“We knew from the outset that it was too small, but on balance, it was the best that we could do with the shape of this building and the space that we had available,” Butcher recalls. “Well, we outgrew that cold room probably six months into production. We knew it would be too small, but we didn’t think it would get too small that quickly.”

If this seems like a trivial inconvenience, it’s not. If your cold storage is restricted, then so is the amount of beer you can produce. You can’t make beer that you have nowhere to put. It also results in a herky jerky production schedule, where the cold room is emptied and then has to filled every few days. It’s a problem that’s more common than you might think.

“No brewery I know has enough cold storage,” Butcher says. “No distributor has enough cold storage. And no retailer has enough cold storage. It’s expensive, and nobody has enough. It’s one of the big capacity issues in the craft beer business right now.”

In conversation with other breweries, the Port City founder kept hearing one solution to this bottleneck: Move your cold storage to a separate facility, and then use your existing production space solely for brewing and packaging.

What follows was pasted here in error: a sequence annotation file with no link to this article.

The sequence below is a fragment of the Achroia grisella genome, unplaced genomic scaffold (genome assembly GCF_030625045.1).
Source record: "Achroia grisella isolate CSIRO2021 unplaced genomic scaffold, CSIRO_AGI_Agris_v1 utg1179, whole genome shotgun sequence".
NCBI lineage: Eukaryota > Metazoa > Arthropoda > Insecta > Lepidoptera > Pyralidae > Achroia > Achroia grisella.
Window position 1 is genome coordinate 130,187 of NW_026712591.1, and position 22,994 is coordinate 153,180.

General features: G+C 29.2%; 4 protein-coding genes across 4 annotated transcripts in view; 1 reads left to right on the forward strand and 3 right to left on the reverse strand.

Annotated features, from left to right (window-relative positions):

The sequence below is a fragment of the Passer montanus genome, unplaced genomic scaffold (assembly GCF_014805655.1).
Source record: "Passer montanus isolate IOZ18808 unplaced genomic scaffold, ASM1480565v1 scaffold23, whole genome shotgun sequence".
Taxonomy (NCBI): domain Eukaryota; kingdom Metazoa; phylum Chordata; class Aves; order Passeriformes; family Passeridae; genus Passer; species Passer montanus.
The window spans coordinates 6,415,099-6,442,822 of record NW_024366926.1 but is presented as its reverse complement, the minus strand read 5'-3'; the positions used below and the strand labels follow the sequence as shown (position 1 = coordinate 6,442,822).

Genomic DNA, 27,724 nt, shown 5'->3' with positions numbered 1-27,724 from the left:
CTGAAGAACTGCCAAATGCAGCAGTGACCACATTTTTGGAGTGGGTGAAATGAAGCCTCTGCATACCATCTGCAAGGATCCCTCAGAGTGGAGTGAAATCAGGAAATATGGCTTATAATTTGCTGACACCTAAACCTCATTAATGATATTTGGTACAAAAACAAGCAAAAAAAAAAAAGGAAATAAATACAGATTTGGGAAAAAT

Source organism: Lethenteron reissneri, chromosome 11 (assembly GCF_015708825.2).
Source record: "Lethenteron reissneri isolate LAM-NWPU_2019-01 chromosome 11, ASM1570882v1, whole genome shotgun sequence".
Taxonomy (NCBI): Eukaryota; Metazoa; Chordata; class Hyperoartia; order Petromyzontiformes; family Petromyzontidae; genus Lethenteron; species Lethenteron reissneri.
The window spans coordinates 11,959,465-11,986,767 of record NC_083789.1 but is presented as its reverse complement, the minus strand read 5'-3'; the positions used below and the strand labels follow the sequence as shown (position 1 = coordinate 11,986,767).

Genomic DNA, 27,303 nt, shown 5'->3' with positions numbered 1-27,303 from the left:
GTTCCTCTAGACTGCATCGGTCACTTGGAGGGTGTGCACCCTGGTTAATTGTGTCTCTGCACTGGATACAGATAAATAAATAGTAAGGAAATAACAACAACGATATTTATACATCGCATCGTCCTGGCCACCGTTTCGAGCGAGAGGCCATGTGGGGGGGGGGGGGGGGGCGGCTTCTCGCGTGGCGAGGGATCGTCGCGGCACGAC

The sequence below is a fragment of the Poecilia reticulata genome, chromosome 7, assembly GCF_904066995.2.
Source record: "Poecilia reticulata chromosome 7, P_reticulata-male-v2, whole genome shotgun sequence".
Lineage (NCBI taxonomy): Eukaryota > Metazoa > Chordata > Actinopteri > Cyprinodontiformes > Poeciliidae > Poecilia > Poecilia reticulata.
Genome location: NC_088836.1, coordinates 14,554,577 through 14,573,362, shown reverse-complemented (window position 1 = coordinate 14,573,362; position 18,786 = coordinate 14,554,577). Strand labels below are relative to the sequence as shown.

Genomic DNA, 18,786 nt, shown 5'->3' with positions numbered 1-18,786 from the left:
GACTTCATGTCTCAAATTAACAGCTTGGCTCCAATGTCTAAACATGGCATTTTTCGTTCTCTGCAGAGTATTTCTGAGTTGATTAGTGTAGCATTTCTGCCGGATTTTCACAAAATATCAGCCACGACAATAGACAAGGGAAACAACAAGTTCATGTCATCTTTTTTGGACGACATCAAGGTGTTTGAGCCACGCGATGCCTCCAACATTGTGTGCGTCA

“I was talking to Rob Tod, who did the same thing, and he explained how Allagash did it,” recalls Butcher. “That helped me realize, ‘OK, maybe this is the road we need to go down.’”

The issue for Port City is that property in the DC area is a little pricier than on the outskirts of Portland, Maine. Acquiring more space is easier said than done. Thinking that he might be priced out of anything near the brewery, Butcher began looking at warehouses in Ashburn and Sterling. Ultimately, he was able to secure something just down the road, though, with a little help from the commonwealth of Virginia.

Before we get there, let’s take a step back. In that same initial business plan, Butcher had assumed that the majority of Port City’s production would be dedicated to pale ale and IPA. After all, hops sell better than anything else these days. He also wanted a lighter, more broadly appealing offering – something he could convert the wine drinkers with – so Reeves’ witbier, Optimal Wit, was included as a flagship, too.